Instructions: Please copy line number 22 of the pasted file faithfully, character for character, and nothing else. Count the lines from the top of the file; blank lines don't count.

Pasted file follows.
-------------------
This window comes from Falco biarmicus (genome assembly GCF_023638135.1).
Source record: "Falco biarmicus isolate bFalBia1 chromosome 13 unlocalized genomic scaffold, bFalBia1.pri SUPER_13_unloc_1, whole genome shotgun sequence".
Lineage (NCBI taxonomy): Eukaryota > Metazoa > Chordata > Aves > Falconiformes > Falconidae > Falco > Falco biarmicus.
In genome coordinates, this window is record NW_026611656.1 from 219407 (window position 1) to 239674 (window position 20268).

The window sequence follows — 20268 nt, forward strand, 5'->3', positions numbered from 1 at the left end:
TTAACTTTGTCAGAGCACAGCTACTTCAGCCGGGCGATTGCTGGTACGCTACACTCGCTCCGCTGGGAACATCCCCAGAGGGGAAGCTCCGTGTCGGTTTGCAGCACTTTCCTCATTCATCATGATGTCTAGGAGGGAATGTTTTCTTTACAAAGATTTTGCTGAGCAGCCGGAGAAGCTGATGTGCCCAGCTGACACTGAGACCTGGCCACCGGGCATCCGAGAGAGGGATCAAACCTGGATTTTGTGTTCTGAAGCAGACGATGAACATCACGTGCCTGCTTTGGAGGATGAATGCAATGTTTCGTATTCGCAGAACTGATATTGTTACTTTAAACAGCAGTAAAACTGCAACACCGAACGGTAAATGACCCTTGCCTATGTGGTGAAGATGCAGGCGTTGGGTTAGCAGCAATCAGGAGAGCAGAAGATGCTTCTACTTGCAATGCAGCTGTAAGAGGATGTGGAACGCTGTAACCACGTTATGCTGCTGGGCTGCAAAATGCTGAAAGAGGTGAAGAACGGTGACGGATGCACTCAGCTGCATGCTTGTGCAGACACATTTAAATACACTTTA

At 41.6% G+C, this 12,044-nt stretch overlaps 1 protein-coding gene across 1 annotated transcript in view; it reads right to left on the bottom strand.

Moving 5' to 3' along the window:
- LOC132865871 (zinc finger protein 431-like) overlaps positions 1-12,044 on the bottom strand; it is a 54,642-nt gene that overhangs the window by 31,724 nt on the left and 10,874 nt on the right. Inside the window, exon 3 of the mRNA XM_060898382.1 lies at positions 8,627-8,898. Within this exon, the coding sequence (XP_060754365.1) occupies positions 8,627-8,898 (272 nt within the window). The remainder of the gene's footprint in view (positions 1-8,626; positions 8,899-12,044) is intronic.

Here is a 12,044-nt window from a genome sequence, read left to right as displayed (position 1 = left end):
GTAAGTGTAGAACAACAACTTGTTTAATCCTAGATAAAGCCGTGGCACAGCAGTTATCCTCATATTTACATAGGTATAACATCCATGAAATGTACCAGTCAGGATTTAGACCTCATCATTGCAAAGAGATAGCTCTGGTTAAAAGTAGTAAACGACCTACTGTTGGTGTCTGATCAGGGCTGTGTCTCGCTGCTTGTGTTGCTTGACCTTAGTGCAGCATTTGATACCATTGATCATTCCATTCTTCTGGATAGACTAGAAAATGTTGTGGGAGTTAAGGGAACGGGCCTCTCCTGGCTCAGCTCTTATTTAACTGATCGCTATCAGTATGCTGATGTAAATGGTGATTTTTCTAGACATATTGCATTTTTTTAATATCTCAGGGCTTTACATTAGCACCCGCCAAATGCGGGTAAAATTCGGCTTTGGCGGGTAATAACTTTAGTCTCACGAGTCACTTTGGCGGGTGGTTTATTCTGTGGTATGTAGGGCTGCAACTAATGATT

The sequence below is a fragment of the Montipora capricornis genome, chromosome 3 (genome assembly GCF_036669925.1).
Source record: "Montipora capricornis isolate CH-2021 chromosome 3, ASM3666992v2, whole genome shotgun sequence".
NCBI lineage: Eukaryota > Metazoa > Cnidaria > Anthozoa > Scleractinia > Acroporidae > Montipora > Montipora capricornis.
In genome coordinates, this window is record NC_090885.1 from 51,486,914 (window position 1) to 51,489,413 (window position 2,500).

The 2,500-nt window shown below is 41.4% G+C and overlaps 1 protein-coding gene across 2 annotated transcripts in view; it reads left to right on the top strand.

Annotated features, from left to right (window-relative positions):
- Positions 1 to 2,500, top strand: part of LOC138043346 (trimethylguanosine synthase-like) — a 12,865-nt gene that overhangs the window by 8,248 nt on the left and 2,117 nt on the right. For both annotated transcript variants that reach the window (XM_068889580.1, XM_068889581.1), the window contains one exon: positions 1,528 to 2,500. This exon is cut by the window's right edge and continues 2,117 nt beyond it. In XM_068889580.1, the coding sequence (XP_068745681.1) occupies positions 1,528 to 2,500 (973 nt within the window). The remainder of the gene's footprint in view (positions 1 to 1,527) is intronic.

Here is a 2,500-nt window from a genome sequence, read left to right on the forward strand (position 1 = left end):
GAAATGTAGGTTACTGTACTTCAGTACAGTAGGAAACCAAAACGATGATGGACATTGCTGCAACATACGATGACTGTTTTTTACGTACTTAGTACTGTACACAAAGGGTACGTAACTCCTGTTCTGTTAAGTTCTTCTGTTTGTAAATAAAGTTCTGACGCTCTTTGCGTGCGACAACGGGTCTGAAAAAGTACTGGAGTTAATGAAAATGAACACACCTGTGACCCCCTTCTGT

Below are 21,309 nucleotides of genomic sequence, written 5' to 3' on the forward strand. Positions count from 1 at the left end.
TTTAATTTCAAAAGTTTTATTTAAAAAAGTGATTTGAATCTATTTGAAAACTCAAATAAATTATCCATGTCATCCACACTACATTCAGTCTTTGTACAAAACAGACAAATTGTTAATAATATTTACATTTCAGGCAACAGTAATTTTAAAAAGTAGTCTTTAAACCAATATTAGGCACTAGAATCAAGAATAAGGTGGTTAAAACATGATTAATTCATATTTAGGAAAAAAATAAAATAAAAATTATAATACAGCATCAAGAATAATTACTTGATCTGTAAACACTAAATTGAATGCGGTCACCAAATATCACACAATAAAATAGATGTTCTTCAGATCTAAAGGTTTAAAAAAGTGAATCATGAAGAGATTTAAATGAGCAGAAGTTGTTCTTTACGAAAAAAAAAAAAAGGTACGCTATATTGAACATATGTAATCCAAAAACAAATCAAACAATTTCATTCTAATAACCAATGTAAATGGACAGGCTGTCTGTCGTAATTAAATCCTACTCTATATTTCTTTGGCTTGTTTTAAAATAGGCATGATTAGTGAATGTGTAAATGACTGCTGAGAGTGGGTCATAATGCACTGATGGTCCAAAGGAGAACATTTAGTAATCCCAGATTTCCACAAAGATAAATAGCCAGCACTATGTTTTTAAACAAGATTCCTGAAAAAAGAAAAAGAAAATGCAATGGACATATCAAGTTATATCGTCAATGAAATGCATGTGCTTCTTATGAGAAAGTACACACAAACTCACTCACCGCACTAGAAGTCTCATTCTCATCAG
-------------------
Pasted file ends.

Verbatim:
TTTAATTTCAAAAGTTTTATTTAAAAAAGTGATTTGAATCTATTTGAAAACTCAAATAAATTATCCATGTCATCCACACTACATTCAGTCTTTGTACAAAACAGACAAATTGTTAATAATATTTACATTTCAGGCAACAGTAATTTTAAAAAGTAGTCTTTAAACCAATATTAGGCACTAGAATCAAGAATAAGGTGGTTAAAACATGATTAATTCATATTTAGGAAAAAAATAAAATAAAAATTATAATACAGCATCAAGAATAATTACTTGATCTGTAAACACTAAATTGAATGCGGTCACCAAATATCACACAATAAAATAGATGTTCTTCAGATCTAAAGGTTTAAAAAAGTGAATCATGAAGAGATTTAAATGAGCAGAAGTTGTTCTTTACGAAAAAAAAAAAAAGGTACGCTATATTGAACATATGTAATCCAAAAACAAATCAAACAATTTCATTCTAATAACCAATGTAAATGGACAGGCTGTCTGTCGTAATTAAATCCTACTCTATATTTCTTTGGCTTGTTTTAAAATAGGCATGATTAGTGAATGTGTAAATGACTGCTGAGAGTGGGTCATAATGCACTGATGGTCCAAAGGAGAACATTTAGTAATCCCAGATTTCCACAAAGATAAATAGCCAGCACTATGTTTTTAAACAAGATTCCTGAAAAAAGAAAAAGAAAATGCAATGGACATATCAAGTTATATCGTCAATGAAATGCATGTGCTTCTTATGAGAAAGTACACACAAACTCACTCACCGCACTAGAAGTCTCATTCTCATCAG